100 years of the trident

The Italian marque started by five brothers celebrates its centenary this year

It may be hard to believe, but Maserati is turning 100 years old in December and the Italians have already kickstarted celebrations that will take place throughout the year.

RACING START: Maserati made the Tipo 26 to race in the Targa Florio in 1926.

Founded by five speed-loving brothers of the Maserati family, the company started out building racing cars for the track which even included one that Thailand's Prince Bira used in F1 championships during the 1950s.

Interestingly, it was only 33 years later after the Trident was born that Maserati began developing road cars. The first was the A6 which had gorgeous looks encompassing the brand's sporty heritage.

Many of the ensuing cars had been penned with the help of Italy's famous design houses such as Bertone and bore nomenclatures named after winds including Khamsin, Shamal and Mistral.

In common with many other exotic marques, Maserati endured a number of different owners which even included Citroen at one point in time. Today, it is owned by Italian conglomerate giant Fiat Auto and pools its resources with both Alfa Romeo and Ferrari.

By next year, the suits at Maserati hope to take annual global sales to a new level of 50,000 units, to be bolstered by a number of models to take on Jaguar, Porsche and BMW.

Just last year, Maserati established a two-pronged attack on the luxury saloon market with the Quattroporte and Ghibli. Later this year towards its centenary, it will launch its first-ever SUV called Levante for a segment viewed by the industry to experience continual growth in the coming years.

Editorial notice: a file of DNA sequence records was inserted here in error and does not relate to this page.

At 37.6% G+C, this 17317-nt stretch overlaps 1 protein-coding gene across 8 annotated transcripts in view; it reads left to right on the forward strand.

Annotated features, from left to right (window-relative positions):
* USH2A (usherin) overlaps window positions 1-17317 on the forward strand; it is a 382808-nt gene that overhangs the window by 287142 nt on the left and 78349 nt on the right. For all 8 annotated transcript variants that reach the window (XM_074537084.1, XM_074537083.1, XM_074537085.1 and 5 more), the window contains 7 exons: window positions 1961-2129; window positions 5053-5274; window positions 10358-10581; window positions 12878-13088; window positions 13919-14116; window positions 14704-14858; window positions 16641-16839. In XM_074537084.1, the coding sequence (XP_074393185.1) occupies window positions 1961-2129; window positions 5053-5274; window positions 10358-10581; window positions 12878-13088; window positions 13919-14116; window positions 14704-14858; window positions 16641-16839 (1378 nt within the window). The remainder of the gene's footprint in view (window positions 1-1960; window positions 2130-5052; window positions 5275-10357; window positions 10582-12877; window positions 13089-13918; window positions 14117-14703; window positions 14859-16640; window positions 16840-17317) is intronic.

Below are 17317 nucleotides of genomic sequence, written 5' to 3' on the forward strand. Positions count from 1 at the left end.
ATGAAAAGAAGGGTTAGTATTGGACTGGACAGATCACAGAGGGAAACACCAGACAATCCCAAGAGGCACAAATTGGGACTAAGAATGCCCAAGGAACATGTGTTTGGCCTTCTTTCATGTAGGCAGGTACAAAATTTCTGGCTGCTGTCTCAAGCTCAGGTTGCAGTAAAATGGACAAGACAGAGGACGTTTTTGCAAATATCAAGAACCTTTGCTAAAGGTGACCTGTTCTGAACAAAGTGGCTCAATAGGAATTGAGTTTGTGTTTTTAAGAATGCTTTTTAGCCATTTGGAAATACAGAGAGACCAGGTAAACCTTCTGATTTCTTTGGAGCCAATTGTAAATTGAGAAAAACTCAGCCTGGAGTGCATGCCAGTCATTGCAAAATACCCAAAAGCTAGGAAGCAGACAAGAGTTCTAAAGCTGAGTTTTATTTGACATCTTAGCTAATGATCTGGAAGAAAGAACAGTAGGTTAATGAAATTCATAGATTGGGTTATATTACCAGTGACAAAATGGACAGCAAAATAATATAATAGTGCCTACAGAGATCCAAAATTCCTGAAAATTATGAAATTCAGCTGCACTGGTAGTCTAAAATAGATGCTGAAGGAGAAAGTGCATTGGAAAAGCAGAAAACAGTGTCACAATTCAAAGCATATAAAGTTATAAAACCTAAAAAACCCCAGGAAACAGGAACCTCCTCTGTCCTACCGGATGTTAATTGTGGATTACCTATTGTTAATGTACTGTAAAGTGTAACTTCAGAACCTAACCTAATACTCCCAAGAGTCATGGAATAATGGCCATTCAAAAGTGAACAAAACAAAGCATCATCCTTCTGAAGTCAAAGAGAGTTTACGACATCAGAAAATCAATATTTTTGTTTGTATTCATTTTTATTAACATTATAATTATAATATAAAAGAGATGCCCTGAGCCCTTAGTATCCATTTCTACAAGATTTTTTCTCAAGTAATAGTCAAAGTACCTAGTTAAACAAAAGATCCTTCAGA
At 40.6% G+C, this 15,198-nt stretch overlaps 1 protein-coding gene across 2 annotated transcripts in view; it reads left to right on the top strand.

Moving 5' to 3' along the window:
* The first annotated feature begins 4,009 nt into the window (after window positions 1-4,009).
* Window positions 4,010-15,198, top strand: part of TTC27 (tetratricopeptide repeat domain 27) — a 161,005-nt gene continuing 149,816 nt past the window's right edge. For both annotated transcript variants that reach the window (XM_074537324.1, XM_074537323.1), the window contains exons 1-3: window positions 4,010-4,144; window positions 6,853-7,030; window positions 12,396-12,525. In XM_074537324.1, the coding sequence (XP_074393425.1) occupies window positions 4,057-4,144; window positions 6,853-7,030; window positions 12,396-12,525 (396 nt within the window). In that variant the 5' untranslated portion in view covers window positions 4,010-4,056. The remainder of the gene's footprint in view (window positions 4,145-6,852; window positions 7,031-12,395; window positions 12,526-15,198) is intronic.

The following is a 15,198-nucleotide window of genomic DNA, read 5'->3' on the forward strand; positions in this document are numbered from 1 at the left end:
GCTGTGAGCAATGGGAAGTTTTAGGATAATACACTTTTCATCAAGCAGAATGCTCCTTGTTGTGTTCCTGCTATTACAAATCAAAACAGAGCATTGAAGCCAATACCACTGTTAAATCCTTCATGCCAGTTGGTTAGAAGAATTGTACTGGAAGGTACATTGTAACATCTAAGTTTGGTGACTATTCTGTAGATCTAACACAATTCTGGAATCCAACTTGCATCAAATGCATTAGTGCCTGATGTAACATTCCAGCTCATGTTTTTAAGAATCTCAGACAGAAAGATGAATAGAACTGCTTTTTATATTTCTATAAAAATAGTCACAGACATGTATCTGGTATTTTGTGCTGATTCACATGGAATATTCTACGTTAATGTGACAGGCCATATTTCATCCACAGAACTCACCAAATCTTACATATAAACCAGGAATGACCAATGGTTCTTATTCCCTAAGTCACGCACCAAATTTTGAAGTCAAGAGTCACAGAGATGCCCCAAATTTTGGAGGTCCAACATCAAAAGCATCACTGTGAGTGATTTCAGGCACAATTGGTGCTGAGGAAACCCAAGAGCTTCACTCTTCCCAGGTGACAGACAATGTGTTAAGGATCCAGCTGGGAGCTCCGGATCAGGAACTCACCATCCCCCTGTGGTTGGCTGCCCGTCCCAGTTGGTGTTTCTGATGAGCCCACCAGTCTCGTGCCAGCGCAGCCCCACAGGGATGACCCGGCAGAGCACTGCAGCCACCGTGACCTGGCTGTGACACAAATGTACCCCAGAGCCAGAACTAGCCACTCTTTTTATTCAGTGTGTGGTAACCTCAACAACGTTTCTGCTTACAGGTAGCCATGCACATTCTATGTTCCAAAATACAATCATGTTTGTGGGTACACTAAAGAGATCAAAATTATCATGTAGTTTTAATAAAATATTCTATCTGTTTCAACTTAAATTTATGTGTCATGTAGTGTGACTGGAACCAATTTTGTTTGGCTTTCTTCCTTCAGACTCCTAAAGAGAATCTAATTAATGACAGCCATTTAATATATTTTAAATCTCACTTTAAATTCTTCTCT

It's also rumoured that Maserati may start building smaller, cheaper sports cars sitting beneath today's GranTurismo and GranCabrio.

ROYAL CONNECTION: From a Thai perspective, the 250F of the 1950s is significant because it was the model driven by Prince Bira in Formula 1.

STREET LEGAL: Maserati’s first road car arrived in 1947 with this stunning A6, powered by a 2.0 litre straight six. Note the striking face prominently featuring the Trident badge.

MEAN MACHINE: Built to satisfy FIA GT Championship rules in 2004, the MC12, right, was essentially a rehashed Ferrari Enzo powered by a 630hp V12, making it the most potent Maser to date.

TWO-WAY STREET: The Bora was Maserati’s only mid-engined V8 made specifically for the road in the 1970s. There was also a V6 variant called the Merak for cost-conscious punters.

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About the author

columnist
Writer: Richard Leu
Position: Motoring news Editor